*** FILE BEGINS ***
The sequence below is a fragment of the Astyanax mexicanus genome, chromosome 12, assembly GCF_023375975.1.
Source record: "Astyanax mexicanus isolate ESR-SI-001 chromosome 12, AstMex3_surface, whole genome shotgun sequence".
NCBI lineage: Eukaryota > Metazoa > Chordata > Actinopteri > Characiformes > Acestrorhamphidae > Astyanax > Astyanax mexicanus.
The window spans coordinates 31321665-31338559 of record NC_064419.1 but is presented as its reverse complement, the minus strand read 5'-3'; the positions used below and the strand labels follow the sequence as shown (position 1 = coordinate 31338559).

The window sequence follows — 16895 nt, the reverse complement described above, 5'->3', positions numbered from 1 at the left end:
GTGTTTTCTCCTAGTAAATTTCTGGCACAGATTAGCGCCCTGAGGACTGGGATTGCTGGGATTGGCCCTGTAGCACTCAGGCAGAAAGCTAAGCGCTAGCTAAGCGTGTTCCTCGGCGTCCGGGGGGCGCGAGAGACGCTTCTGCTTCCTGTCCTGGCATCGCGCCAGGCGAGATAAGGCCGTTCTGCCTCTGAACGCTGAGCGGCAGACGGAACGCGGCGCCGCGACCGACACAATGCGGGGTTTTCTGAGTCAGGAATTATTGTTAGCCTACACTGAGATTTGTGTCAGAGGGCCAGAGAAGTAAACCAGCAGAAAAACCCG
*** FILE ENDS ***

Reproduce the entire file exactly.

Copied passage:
The sequence below is a fragment of the Astyanax mexicanus genome, chromosome 12, assembly GCF_023375975.1.
Source record: "Astyanax mexicanus isolate ESR-SI-001 chromosome 12, AstMex3_surface, whole genome shotgun sequence".
NCBI lineage: Eukaryota > Metazoa > Chordata > Actinopteri > Characiformes > Acestrorhamphidae > Astyanax > Astyanax mexicanus.
The window spans coordinates 31321665-31338559 of record NC_064419.1 but is presented as its reverse complement, the minus strand read 5'-3'; the positions used below and the strand labels follow the sequence as shown (position 1 = coordinate 31338559).

The window sequence follows — 16895 nt, the reverse complement described above, 5'->3', positions numbered from 1 at the left end:
GTGTTTTCTCCTAGTAAATTTCTGGCACAGATTAGCGCCCTGAGGACTGGGATTGCTGGGATTGGCCCTGTAGCACTCAGGCAGAAAGCTAAGCGCTAGCTAAGCGTGTTCCTCGGCGTCCGGGGGGCGCGAGAGACGCTTCTGCTTCCTGTCCTGGCATCGCGCCAGGCGAGATAAGGCCGTTCTGCCTCTGAACGCTGAGCGGCAGACGGAACGCGGCGCCGCGACCGACACAATGCGGGGTTTTCTGAGTCAGGAATTATTGTTAGCCTACACTGAGATTTGTGTCAGAGGGCCAGAGAAGTAAACCAGCAGAAAAACCCG